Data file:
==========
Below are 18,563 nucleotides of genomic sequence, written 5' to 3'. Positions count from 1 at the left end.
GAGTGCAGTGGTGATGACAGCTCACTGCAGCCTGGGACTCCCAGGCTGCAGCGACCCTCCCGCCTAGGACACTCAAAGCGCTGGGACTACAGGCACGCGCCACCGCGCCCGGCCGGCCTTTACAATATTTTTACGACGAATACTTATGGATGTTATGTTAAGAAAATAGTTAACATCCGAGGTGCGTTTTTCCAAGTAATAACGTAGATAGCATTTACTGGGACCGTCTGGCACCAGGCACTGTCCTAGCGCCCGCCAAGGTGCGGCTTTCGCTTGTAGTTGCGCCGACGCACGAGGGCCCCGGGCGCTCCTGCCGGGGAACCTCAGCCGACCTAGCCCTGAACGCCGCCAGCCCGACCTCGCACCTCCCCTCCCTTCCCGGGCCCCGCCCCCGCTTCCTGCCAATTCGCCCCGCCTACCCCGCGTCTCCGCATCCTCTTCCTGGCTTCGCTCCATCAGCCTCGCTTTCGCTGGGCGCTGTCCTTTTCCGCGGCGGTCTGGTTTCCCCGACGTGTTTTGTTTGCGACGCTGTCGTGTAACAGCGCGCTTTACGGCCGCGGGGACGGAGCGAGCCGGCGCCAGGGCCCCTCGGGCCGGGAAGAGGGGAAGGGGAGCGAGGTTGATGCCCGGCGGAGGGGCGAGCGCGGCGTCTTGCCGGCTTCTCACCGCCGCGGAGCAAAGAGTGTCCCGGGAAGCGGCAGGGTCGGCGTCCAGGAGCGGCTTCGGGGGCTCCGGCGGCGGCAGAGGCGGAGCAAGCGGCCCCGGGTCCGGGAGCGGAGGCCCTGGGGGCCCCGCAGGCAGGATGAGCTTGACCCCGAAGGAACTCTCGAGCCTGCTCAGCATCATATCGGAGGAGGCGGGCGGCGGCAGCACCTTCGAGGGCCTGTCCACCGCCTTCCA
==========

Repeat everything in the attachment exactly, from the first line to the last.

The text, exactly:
Below are 18,563 nucleotides of genomic sequence, written 5' to 3'. Positions count from 1 at the left end.
GAGTGCAGTGGTGATGACAGCTCACTGCAGCCTGGGACTCCCAGGCTGCAGCGACCCTCCCGCCTAGGACACTCAAAGCGCTGGGACTACAGGCACGCGCCACCGCGCCCGGCCGGCCTTTACAATATTTTTACGACGAATACTTATGGATGTTATGTTAAGAAAATAGTTAACATCCGAGGTGCGTTTTTCCAAGTAATAACGTAGATAGCATTTACTGGGACCGTCTGGCACCAGGCACTGTCCTAGCGCCCGCCAAGGTGCGGCTTTCGCTTGTAGTTGCGCCGACGCACGAGGGCCCCGGGCGCTCCTGCCGGGGAACCTCAGCCGACCTAGCCCTGAACGCCGCCAGCCCGACCTCGCACCTCCCCTCCCTTCCCGGGCCCCGCCCCCGCTTCCTGCCAATTCGCCCCGCCTACCCCGCGTCTCCGCATCCTCTTCCTGGCTTCGCTCCATCAGCCTCGCTTTCGCTGGGCGCTGTCCTTTTCCGCGGCGGTCTGGTTTCCCCGACGTGTTTTGTTTGCGACGCTGTCGTGTAACAGCGCGCTTTACGGCCGCGGGGACGGAGCGAGCCGGCGCCAGGGCCCCTCGGGCCGGGAAGAGGGGAAGGGGAGCGAGGTTGATGCCCGGCGGAGGGGCGAGCGCGGCGTCTTGCCGGCTTCTCACCGCCGCGGAGCAAAGAGTGTCCCGGGAAGCGGCAGGGTCGGCGTCCAGGAGCGGCTTCGGGGGCTCCGGCGGCGGCAGAGGCGGAGCAAGCGGCCCCGGGTCCGGGAGCGGAGGCCCTGGGGGCCCCGCAGGCAGGATGAGCTTGACCCCGAAGGAACTCTCGAGCCTGCTCAGCATCATATCGGAGGAGGCGGGCGGCGGCAGCACCTTCGAGGGCCTGTCCACCGCCTTCCA